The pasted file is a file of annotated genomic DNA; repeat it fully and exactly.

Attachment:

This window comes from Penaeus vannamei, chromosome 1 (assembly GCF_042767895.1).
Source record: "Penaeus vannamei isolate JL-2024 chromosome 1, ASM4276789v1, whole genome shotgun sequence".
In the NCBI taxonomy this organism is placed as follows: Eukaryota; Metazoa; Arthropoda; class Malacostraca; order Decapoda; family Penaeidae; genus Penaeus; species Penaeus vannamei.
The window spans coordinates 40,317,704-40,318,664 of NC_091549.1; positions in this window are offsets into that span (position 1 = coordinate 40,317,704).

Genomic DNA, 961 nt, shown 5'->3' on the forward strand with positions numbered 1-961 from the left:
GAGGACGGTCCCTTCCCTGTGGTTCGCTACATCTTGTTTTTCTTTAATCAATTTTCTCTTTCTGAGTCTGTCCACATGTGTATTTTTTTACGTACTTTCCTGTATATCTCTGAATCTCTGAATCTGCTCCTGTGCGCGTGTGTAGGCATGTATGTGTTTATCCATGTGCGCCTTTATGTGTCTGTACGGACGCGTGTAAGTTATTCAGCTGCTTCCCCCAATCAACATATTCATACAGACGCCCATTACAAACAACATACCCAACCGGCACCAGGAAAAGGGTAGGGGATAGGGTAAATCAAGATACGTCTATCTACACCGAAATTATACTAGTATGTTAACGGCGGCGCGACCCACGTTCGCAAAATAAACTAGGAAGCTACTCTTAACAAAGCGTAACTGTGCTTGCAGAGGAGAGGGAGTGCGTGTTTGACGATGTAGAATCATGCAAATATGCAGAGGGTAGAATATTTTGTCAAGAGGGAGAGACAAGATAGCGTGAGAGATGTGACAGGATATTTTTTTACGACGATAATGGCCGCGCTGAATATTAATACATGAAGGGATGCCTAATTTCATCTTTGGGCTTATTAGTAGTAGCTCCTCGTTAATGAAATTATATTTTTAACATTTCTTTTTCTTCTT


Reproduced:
This window comes from Penaeus vannamei, chromosome 1 (assembly GCF_042767895.1).
Source record: "Penaeus vannamei isolate JL-2024 chromosome 1, ASM4276789v1, whole genome shotgun sequence".
In the NCBI taxonomy this organism is placed as follows: Eukaryota; Metazoa; Arthropoda; class Malacostraca; order Decapoda; family Penaeidae; genus Penaeus; species Penaeus vannamei.
The window spans coordinates 40,317,704-40,318,664 of NC_091549.1; positions in this window are offsets into that span (position 1 = coordinate 40,317,704).

Genomic DNA, 961 nt, shown 5'->3' on the forward strand with positions numbered 1-961 from the left:
GAGGACGGTCCCTTCCCTGTGGTTCGCTACATCTTGTTTTTCTTTAATCAATTTTCTCTTTCTGAGTCTGTCCACATGTGTATTTTTTTACGTACTTTCCTGTATATCTCTGAATCTCTGAATCTGCTCCTGTGCGCGTGTGTAGGCATGTATGTGTTTATCCATGTGCGCCTTTATGTGTCTGTACGGACGCGTGTAAGTTATTCAGCTGCTTCCCCCAATCAACATATTCATACAGACGCCCATTACAAACAACATACCCAACCGGCACCAGGAAAAGGGTAGGGGATAGGGTAAATCAAGATACGTCTATCTACACCGAAATTATACTAGTATGTTAACGGCGGCGCGACCCACGTTCGCAAAATAAACTAGGAAGCTACTCTTAACAAAGCGTAACTGTGCTTGCAGAGGAGAGGGAGTGCGTGTTTGACGATGTAGAATCATGCAAATATGCAGAGGGTAGAATATTTTGTCAAGAGGGAGAGACAAGATAGCGTGAGAGATGTGACAGGATATTTTTTTACGACGATAATGGCCGCGCTGAATATTAATACATGAAGGGATGCCTAATTTCATCTTTGGGCTTATTAGTAGTAGCTCCTCGTTAATGAAATTATATTTTTAACATTTCTTTTTCTTCTT